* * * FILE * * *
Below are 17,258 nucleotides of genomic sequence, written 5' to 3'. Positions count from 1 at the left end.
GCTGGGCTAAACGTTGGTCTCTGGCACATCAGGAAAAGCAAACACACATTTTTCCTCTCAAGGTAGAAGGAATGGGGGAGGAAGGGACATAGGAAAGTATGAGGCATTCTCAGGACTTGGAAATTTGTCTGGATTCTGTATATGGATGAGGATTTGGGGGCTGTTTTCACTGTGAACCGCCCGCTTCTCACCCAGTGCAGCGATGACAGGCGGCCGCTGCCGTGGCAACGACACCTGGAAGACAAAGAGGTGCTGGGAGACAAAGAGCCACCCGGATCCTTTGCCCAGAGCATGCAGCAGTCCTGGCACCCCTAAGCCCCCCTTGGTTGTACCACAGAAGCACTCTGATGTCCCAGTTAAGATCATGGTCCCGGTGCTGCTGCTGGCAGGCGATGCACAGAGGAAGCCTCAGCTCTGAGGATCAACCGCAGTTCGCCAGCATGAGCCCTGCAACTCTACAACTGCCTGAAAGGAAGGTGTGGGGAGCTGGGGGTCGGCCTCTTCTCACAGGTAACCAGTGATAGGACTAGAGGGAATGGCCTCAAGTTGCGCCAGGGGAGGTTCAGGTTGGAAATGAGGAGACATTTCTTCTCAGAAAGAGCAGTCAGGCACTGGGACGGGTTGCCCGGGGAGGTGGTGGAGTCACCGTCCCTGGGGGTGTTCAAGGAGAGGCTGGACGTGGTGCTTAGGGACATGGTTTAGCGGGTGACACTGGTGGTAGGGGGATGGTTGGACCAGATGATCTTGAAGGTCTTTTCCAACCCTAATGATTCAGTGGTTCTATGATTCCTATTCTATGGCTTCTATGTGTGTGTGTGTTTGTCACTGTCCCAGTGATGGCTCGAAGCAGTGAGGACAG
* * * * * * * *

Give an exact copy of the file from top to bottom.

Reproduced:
Below are 17,258 nucleotides of genomic sequence, written 5' to 3'. Positions count from 1 at the left end.
GCTGGGCTAAACGTTGGTCTCTGGCACATCAGGAAAAGCAAACACACATTTTTCCTCTCAAGGTAGAAGGAATGGGGGAGGAAGGGACATAGGAAAGTATGAGGCATTCTCAGGACTTGGAAATTTGTCTGGATTCTGTATATGGATGAGGATTTGGGGGCTGTTTTCACTGTGAACCGCCCGCTTCTCACCCAGTGCAGCGATGACAGGCGGCCGCTGCCGTGGCAACGACACCTGGAAGACAAAGAGGTGCTGGGAGACAAAGAGCCACCCGGATCCTTTGCCCAGAGCATGCAGCAGTCCTGGCACCCCTAAGCCCCCCTTGGTTGTACCACAGAAGCACTCTGATGTCCCAGTTAAGATCATGGTCCCGGTGCTGCTGCTGGCAGGCGATGCACAGAGGAAGCCTCAGCTCTGAGGATCAACCGCAGTTCGCCAGCATGAGCCCTGCAACTCTACAACTGCCTGAAAGGAAGGTGTGGGGAGCTGGGGGTCGGCCTCTTCTCACAGGTAACCAGTGATAGGACTAGAGGGAATGGCCTCAAGTTGCGCCAGGGGAGGTTCAGGTTGGAAATGAGGAGACATTTCTTCTCAGAAAGAGCAGTCAGGCACTGGGACGGGTTGCCCGGGGAGGTGGTGGAGTCACCGTCCCTGGGGGTGTTCAAGGAGAGGCTGGACGTGGTGCTTAGGGACATGGTTTAGCGGGTGACACTGGTGGTAGGGGGATGGTTGGACCAGATGATCTTGAAGGTCTTTTCCAACCCTAATGATTCAGTGGTTCTATGATTCCTATTCTATGGCTTCTATGTGTGTGTGTGTTTGTCACTGTCCCAGTGATGGCTCGAAGCAGTGAGGACAG